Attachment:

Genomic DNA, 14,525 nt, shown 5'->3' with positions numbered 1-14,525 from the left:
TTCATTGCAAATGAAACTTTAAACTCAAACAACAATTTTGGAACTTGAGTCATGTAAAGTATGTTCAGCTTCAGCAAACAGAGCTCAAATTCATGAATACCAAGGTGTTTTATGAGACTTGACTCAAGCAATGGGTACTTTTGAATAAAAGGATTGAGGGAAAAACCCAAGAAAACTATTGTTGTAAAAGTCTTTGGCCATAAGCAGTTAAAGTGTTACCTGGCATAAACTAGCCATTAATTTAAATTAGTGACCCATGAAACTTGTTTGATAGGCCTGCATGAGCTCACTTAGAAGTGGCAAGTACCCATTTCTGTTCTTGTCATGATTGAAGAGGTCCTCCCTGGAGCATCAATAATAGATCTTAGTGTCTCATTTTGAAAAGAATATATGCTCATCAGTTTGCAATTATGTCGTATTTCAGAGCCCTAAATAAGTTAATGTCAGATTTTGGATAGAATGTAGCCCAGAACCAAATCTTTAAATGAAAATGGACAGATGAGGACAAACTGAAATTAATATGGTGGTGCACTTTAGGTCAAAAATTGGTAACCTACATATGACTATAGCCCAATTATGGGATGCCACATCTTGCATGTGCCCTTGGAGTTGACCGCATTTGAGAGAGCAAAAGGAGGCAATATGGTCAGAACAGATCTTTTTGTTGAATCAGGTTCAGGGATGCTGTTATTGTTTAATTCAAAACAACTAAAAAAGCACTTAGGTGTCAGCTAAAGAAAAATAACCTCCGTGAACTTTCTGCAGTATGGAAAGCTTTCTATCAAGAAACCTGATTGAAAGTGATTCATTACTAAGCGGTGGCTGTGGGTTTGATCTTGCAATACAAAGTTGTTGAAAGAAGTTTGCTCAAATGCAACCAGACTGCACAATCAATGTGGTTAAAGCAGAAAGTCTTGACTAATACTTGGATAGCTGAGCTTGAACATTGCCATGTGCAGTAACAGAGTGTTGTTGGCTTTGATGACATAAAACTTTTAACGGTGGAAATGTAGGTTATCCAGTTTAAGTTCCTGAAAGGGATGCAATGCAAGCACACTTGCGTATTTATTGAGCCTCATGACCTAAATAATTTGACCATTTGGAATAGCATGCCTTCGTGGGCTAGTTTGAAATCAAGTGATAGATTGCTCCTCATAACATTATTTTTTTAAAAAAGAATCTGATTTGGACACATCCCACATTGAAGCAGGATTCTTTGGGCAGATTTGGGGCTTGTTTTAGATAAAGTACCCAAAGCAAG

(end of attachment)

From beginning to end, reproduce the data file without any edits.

Genomic DNA, 14,525 nt, shown 5'->3' with positions numbered 1-14,525 from the left:
TTCATTGCAAATGAAACTTTAAACTCAAACAACAATTTTGGAACTTGAGTCATGTAAAGTATGTTCAGCTTCAGCAAACAGAGCTCAAATTCATGAATACCAAGGTGTTTTATGAGACTTGACTCAAGCAATGGGTACTTTTGAATAAAAGGATTGAGGGAAAAACCCAAGAAAACTATTGTTGTAAAAGTCTTTGGCCATAAGCAGTTAAAGTGTTACCTGGCATAAACTAGCCATTAATTTAAATTAGTGACCCATGAAACTTGTTTGATAGGCCTGCATGAGCTCACTTAGAAGTGGCAAGTACCCATTTCTGTTCTTGTCATGATTGAAGAGGTCCTCCCTGGAGCATCAATAATAGATCTTAGTGTCTCATTTTGAAAAGAATATATGCTCATCAGTTTGCAATTATGTCGTATTTCAGAGCCCTAAATAAGTTAATGTCAGATTTTGGATAGAATGTAGCCCAGAACCAAATCTTTAAATGAAAATGGACAGATGAGGACAAACTGAAATTAATATGGTGGTGCACTTTAGGTCAAAAATTGGTAACCTACATATGACTATAGCCCAATTATGGGATGCCACATCTTGCATGTGCCCTTGGAGTTGACCGCATTTGAGAGAGCAAAAGGAGGCAATATGGTCAGAACAGATCTTTTTGTTGAATCAGGTTCAGGGATGCTGTTATTGTTTAATTCAAAACAACTAAAAAAGCACTTAGGTGTCAGCTAAAGAAAAATAACCTCCGTGAACTTTCTGCAGTATGGAAAGCTTTCTATCAAGAAACCTGATTGAAAGTGATTCATTACTAAGCGGTGGCTGTGGGTTTGATCTTGCAATACAAAGTTGTTGAAAGAAGTTTGCTCAAATGCAACCAGACTGCACAATCAATGTGGTTAAAGCAGAAAGTCTTGACTAATACTTGGATAGCTGAGCTTGAACATTGCCATGTGCAGTAACAGAGTGTTGTTGGCTTTGATGACATAAAACTTTTAACGGTGGAAATGTAGGTTATCCAGTTTAAGTTCCTGAAAGGGATGCAATGCAAGCACACTTGCGTATTTATTGAGCCTCATGACCTAAATAATTTGACCATTTGGAATAGCATGCCTTCGTGGGCTAGTTTGAAATCAAGTGATAGATTGCTCCTCATAACATTATTTTTTTAAAAAAGAATCTGATTTGGACACATCCCACATTGAAGCAGGATTCTTTGGGCAGATTTGGGGCTTGTTTTAGATAAAGTACCCAAAGCAAG